The much anticipated, much postponed BBC (‘bring a bottle club’) on the theme of sparkling wine finally took place in September, having been chosen as a theme for birthdays in July and August. It proved very instructive with one prejudice being confirmed and a couple of others weakened. In terms of blind tasting it does make it a more realistic game if the class of wines is confined.
We started with a flight of three white wines, two pale, one with a gold touch. From the toasty, yeast, notes on the nose they were likely to all have been made with the same traditional method, second fermentation in the bottle and we were told (wrongly!) that they were made with the classic Champagne varieties. Wine 1 was pale with fine bubbles, a moderately intense nose of those yeasty notes and then ripe fruit in the ripe apple to melon register. Only of medium length but clean and with a good fruit-acid balance. The only Saint-Péray wines we see in the UK are the good value classic Rhône whites but in fact the AC is principally devoted to sparkling wines made from Marsanne: Saint-Péray, Earl de Boignet, NV Brut. The fruit must be picked very early to keep the alcohol level down and limit the varietal character of the base wine.
Wine 2 was pale and neutral on the nose with a hint of green apple. Its northern provenance was confirmed by a similar profile on the palate and steely, high acidity. Refreshing, even bracing … It was true to type for English sparkling wine though without a trace of any red fruit: Camel Valley, Pinot Noir, Brut, 2006. Wine 3 set the standard for the night, in fact the gold standard, given its colour. Marked aged mushroom and brioche notes on the nose, caramel and cooked oranges. Real complexity and evident ability to get better with age. This turned out to be Le Mesnil Champagne Grand Cru from the village cooperative. This was a non vintage wine but probably 12 years old. Superb.
Our next three turned out to be three further sparkling white wines from warmer European climes, two Italians and a Spaniard. Even though I brought it to the tasting I was rather underwhelmed by Graziano Merotto, Cuvée del Fondatore, Valdobbiadene Prosecco Superiore, 2011. The clues for identification were there – very pale colour (picture of glass on the left), lively release of bubbles on pouring into the glass (Charmat method), pear and pear drop aromas, light in the mouth. It is a very subtle top quality Prosecco with just 7g/l residual sugar – perhaps these wines need a bit more sweetness to give them more impact? The second up, another Italian I brought, was a decent Chardonnay sparkler with quite rich if simple peach fruit and good acidity: Lo Sparviero, Franciacorta Brut 2007. Others thought it was a new world wine – reasonably enough given the warmer climate of northern Italy in comparison to northern France/England.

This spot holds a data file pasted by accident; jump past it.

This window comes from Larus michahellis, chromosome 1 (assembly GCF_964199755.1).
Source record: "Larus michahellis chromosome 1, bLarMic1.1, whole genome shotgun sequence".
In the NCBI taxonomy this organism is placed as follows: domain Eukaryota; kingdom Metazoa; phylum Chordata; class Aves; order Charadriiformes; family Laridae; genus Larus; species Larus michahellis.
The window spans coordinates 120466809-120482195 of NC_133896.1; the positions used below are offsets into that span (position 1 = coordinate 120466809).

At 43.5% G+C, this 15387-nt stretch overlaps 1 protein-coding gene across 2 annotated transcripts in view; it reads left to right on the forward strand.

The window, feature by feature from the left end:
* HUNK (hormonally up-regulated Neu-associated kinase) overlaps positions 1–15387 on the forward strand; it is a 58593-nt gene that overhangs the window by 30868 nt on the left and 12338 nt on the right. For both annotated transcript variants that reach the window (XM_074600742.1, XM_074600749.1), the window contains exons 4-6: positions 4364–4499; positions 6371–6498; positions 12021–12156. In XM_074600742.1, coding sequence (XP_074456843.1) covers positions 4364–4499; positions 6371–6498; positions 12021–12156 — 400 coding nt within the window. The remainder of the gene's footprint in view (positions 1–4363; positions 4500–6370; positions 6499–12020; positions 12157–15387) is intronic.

Our Spanish example, the first of two pink wines, was 999, Loxarel, Brut Nature, Penedes made from the Cava grape, Xarello with Pinot Noir. Thank you to Ben who kindly provided the bottle but was not able to make the tasting but – how does one say this? – we did not particularly warm to this bottle with its bright cherry with a hint of orange colour and a rather artificial, boiled sweet, even ‘medicated’ flavours. By contrast, there was warm appreciation for the three-way Australian blend, Taltarni 2010 – Chardonnay and Pinot Noir and Meunier, an attractive very pale salmon pink, ripe fruit and contrasting acidity, and a quite weighty palate. A very versatile all-rounder.
On to the sparkling red wines – always a subject of some controversy …
There are some in our number who love sparkling reds and others who think they are ‘just wrong’. For the latter the only good sparkling red is one that has been long enough in the glass to go flat … Our two examples did do something to move on the latter view. Lambrusco’s problem in life is the justifiably terrible reputation of the really cheap wines: sickly sweet, red and briefly fizzy. Mmm … that reminds me of another popular beverage. By contrast, Ottocentonero, Albinea Canali, Lambrusco NV is a deep ruby red with real flavour (red plum, almond stones, something floral). The palate is only medium weight but I think that works well with bubbles and the relatively low alcohol, 11.5%. Fine acidity, a touch of sweetness (10g/l residual sugar) and enough grippy youthful tannin to make this the perfect accompaniment for the rich food of Emilia in central Italy where it comes from. Turkey Flat, Sparkling Shiraz, Barossa Valley, NV is rather more like a standard red wine with bubbles on account of its super-rich, expressive, red fruit with an overlay of vanilla oak. While it impresses with its ripe fruit palate it has a fully dry finish and the bubbles are more persistent as it is bottle fermented. Personally, this is a wine I admire rather than like but there was no doubt about its quality.
This was a very worthwhile review of some of the world’s sparkling wines. There was a noticeable absence of German Sekt while new world traditional-method wines were underrepresented … so we may have to repeat the offence. We made some progress appreciating red sparkling wines (of which Italy has quite a few more …Vernaccia di Serrapetrona – all 66 ha of it from the Marche – anyone?). But we were confirmed in our view of the potential greatness of the sparkling wines of a certain region in northern France east of Paris.